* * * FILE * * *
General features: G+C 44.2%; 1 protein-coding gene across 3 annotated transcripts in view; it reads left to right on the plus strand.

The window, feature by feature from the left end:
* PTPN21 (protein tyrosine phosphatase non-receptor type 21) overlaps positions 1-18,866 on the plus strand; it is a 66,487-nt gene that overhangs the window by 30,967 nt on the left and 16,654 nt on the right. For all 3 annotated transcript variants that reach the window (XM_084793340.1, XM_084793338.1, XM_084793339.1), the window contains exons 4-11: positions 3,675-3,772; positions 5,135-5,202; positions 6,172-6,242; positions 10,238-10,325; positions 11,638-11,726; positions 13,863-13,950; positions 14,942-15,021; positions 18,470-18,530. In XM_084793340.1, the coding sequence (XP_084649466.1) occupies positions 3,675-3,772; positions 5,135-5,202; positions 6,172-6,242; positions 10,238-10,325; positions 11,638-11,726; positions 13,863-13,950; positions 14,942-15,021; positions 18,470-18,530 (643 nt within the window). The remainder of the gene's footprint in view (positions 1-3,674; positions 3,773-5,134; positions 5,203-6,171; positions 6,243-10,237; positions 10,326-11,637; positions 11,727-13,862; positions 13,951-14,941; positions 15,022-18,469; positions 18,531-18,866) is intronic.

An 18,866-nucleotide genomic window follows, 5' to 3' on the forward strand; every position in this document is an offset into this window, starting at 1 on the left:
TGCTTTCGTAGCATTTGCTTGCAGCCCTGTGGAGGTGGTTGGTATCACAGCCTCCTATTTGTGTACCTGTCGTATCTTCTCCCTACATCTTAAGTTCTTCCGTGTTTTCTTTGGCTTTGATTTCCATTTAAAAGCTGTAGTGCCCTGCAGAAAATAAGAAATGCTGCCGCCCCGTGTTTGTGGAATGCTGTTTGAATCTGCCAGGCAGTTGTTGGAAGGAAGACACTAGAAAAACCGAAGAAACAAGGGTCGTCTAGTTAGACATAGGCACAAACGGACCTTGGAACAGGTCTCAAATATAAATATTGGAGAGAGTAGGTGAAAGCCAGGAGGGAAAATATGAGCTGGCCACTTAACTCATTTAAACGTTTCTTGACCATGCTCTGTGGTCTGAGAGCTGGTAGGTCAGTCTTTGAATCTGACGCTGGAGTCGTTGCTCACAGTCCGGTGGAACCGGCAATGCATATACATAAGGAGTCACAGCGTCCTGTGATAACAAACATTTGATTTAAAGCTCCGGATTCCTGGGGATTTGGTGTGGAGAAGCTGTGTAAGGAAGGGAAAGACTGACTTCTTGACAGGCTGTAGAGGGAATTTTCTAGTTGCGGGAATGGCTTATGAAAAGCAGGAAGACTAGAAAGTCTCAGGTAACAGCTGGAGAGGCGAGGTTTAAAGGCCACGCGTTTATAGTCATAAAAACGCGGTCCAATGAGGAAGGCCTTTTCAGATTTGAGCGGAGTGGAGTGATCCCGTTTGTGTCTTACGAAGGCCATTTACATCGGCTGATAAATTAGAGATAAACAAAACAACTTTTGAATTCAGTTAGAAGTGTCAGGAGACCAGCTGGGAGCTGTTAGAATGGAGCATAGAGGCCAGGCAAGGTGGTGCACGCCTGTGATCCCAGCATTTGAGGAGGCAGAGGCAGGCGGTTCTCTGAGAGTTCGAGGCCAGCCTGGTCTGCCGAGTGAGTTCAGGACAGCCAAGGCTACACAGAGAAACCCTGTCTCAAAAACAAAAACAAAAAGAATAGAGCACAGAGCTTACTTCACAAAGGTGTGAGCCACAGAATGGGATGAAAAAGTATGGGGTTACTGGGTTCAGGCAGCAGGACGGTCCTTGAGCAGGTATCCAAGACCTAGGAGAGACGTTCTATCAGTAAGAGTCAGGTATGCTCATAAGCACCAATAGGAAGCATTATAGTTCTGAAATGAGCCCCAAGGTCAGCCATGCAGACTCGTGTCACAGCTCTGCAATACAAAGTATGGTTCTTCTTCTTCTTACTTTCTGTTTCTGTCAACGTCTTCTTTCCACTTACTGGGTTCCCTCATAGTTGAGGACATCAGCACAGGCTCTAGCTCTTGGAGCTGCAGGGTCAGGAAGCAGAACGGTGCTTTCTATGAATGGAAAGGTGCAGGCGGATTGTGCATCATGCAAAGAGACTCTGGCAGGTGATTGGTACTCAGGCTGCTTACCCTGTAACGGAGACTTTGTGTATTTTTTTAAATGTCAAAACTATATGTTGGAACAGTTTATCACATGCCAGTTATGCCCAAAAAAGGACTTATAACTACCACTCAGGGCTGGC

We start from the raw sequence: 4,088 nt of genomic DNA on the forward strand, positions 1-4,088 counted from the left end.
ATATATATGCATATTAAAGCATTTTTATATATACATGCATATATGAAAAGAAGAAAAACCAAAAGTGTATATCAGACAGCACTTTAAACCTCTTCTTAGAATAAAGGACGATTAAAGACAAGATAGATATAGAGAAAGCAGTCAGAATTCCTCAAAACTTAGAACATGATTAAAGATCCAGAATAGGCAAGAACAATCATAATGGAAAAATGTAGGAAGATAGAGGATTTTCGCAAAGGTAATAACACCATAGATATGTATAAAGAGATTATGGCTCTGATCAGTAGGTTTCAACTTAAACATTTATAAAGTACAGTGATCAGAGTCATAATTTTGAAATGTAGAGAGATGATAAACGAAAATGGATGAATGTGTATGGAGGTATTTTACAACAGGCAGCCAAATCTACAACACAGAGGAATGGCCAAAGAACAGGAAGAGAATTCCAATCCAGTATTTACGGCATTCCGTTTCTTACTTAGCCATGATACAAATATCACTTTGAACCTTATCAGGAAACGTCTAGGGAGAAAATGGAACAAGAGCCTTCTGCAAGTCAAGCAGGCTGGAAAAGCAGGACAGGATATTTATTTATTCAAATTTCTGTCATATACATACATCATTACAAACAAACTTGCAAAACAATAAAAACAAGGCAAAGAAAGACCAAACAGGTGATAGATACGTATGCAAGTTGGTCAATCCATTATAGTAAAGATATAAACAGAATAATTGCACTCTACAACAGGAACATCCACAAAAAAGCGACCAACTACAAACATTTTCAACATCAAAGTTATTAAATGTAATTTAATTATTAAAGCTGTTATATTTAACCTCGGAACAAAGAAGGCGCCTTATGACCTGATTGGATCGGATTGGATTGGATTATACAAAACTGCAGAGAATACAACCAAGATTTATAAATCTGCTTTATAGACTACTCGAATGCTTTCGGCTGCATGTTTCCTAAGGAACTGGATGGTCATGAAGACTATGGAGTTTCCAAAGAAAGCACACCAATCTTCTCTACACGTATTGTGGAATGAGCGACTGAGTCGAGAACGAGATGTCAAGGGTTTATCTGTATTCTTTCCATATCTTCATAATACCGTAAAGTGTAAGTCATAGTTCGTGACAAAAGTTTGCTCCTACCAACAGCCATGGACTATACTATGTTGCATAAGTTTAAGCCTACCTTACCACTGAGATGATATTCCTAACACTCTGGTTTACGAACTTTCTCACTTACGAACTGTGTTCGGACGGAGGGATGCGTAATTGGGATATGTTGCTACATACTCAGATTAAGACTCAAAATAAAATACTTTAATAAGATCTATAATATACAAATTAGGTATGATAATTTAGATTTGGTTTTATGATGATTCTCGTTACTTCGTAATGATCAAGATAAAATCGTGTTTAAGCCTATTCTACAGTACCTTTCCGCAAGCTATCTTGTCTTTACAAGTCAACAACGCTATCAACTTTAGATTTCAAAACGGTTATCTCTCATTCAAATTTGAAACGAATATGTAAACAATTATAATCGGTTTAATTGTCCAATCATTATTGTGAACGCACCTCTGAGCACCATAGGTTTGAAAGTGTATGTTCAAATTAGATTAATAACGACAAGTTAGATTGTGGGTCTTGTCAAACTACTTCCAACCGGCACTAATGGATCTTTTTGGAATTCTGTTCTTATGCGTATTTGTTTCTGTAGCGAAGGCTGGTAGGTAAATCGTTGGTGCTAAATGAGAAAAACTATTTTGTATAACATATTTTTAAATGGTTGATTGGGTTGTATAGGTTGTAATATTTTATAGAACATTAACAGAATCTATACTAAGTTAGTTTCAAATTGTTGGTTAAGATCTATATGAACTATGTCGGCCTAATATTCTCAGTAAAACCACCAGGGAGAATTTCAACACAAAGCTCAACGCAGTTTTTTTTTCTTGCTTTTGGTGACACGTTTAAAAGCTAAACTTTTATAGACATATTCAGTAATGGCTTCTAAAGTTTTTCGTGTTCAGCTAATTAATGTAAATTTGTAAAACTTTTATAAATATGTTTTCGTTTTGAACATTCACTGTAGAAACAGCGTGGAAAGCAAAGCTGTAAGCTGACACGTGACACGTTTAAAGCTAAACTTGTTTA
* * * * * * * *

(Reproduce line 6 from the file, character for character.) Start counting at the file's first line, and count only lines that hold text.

We start from the raw sequence: 4,088 nt of genomic DNA on the forward strand, positions 1-4,088 counted from the left end.